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Are Acute Effects of Maximal Dynamic Contractions on Upper-Body Ballistic Performance Load Specific?

Markovic, Goran1; Simek, Sanja1; Bradic, Asim2

The Journal of Strength & Conditioning Research: November 2008 - Volume 22 - Issue 6 - p 1811-1815
doi: 10.1519/JSC.0b013e318182227e
Original Research

Markovic, G, Simek, S, and Bradic, A. Are acute effects of maximal dynamic contractions on upper-body ballistic performance load specific? J Strength Cond Res 22(6): 1811-1815, 2008-This study investigated the acute effects of upper-body maximal dynamic contractions on maximal throwing speed with 0.55- and 4-kg medicine balls. It was hypothesized that heavy preloading would transiently improve throwing performance only when overcoming the heavier of the two loads. Twenty-three male volunteers were randomly allocated into experimental (n = 11) and control (n = 12) groups. Both groups performed initial and final seated medicine ball throws from the chest, and the maximal medicine ball speed was measured by means of a radar gun. Between the two measurements, the control group rested passively for 15 minutes, and the experimental group performed three sets of three-repetition maximum bench presses. For the 0.55-kg load, a 2 × 2 repeated-measures analysis of variance revealed no significant effect of time × group interaction (p = 0.22), as well as no significant time (p = 0.22) or group (p = 0.72) effects. In contrast, for the 4-kg load, a significant time × group interaction (p = 0.004) and a significant time (p = 0.035) but not group (p = 0.77) effect were observed. Analysis of simple main effects revealed that the experimental group significantly (8.3%; p < 0.01) improved maximal throwing speed with the 4-kg load. These results support our research hypothesis and suggest that the acute effects of heavy preloading on upper-body ballistic performance might be load specific. In a practical sense, our findings suggest that the use of upper-body heavy resistance exercise before ballistic throwing movements against moderate external loads might be an efficient training strategy for improving an athlete's upper-body explosive performance.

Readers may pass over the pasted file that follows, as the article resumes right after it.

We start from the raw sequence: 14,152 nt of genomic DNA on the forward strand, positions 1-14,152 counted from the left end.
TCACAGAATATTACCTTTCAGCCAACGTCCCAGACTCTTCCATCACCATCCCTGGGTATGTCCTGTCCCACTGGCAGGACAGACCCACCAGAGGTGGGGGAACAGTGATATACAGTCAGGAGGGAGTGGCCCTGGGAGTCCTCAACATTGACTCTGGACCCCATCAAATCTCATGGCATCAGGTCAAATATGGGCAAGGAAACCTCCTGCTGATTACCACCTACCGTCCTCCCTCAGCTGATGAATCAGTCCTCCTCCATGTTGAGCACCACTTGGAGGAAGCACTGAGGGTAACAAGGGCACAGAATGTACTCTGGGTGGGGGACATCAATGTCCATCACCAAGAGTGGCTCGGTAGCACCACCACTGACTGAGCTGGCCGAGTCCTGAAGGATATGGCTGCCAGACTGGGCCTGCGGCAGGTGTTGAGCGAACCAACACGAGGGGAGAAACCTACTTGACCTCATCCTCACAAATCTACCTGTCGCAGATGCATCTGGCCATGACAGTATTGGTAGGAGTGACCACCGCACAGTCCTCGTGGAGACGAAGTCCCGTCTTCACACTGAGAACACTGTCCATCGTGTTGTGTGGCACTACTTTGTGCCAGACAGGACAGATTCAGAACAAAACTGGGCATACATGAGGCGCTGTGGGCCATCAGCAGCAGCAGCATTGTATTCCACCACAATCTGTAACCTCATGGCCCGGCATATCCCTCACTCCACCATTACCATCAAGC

1School of Kinesiology, University of Zagreb, Croatia; and 2School of Sport and Physical Education, University of Sarajevo, Bosnia and Herzegovina

Address correspondence to Goran Markovic,

© 2008 National Strength and Conditioning Association